Friday, August 10, 2007

Mysterious summer reading

Messenger of Truth / Jacqueline Winspear
New York : Henry Holt, c2006

I was sent this one as a review copy, and though it took me a few weeks to get to it, it is a great summer read. The series, of which this is the fourth installment, features Maisie Dobbs, Private Investigator. She is a wonderful character, a nurse in the war who has set up as a P.I. now the Great War has ended. It is set in London and has a very English sensibility. It reminds me a little of the wonderful BBC series Foyle's War, although it is set a few years later, in 1931. In Foyle's War, police Inspector Foyle deals with the social turmoil that arises on the home front during the War. In this series, Maisie Dobbs encounters the aftereffects of the Great War on English society. This particular novel also begins to discuss the difficulties arising with the beginnings of the Depression; overcrowding, poverty, social instability. She also realizes how this is affecting different classes of society in very different ways.

The story begins with the death of artist and war veteran Nick Bassington-Hope, who fell from his scaffolding the night before his first big exhibition. Scotland Yard considers it accidental death; Nick's sister Georgiana can not accept that, so hires Maisie. Her investigation takes her into the world of louche artists as well as into the upper reaches of society. The mystery itself is not as important as the social issues and period setting of the novel; if you're a fan of Maisie Dobbs already, you will likely enjoy this one, if not, I think it would help to start with the first book in the series, entitled Maisie Dobbs, and work your way forward. The development of Maisie's character is a large element in these stories, and is especially enjoyable when you begin with her introduction. A good choice for a lazy weekend, especially if you already know you like this period in English life.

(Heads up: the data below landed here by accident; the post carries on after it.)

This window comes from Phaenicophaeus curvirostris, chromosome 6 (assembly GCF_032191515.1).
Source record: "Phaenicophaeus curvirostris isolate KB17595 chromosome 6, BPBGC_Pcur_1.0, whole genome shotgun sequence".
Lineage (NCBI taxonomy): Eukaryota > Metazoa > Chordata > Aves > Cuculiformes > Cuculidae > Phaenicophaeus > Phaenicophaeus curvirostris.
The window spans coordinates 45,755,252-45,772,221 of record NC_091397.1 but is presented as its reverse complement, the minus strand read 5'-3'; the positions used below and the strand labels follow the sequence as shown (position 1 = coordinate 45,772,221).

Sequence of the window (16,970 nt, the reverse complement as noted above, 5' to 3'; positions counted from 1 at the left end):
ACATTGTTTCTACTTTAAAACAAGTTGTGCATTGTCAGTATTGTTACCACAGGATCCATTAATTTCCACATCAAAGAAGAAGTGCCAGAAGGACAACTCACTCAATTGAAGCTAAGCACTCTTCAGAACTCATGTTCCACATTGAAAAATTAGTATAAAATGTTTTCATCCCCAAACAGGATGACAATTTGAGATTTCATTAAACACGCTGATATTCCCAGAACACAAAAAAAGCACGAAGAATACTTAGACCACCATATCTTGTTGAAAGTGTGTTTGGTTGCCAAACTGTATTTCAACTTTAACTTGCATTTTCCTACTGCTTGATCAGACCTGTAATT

1. I haven't read "Messenger of Truth", but I do agree that "Maisie Dobbs"(which I have read and enjoyed) is reminiscent of "Foyles War". Both give details of the living and working conditions of ordinary people as well as dealing with crimes to be solved.

  2. I love Maisie Dobbs! But I haven't read the second book yet, so I'll have to wait to read the fourth.

  3. I really appreciate that when reviewing this book you specify how the book fits into the series and how it would be best to approach the series if you haven't read it before!

  4. This sounds like exactly the sort of mystery series I like best! You might also like Laurie R. King. She has two series, though, and the one most similar to this is her Mary Russell series. The other one features a modern-times lesbian cop in San Francisco, also a really gripping series, but very different from the one you write about here.

  5. Very nice review, Melanie. I have read the first 3 in this series and have the 4th languishing on my shelf.

    We visited a bit of your beautiful Ontario this summer. We'll have to return because I didn't get my fill.

  6. Dewey - I love the Mary Russell mysteries! They are so very English, and Mary is a wonderful character.

    Booklogged - glad you enjoyed your time in Ontario. It is quite lovely,isn't it!

    BooksPlease, Dorothy, Heather - hope you'll like this one when you get to it. I like the focus on ordinary people in that society.

  7. Maisie Dobbs is a recent discovery for me and I love her too. I began at the beginning and read all four in record time. I think that Winspear balances and interconnects all of the elements--the mystery, the character development, and the social and historical detail--beautifully.


Thanks for stopping by ~ I always enjoy hearing your comments so please feel free to leave some!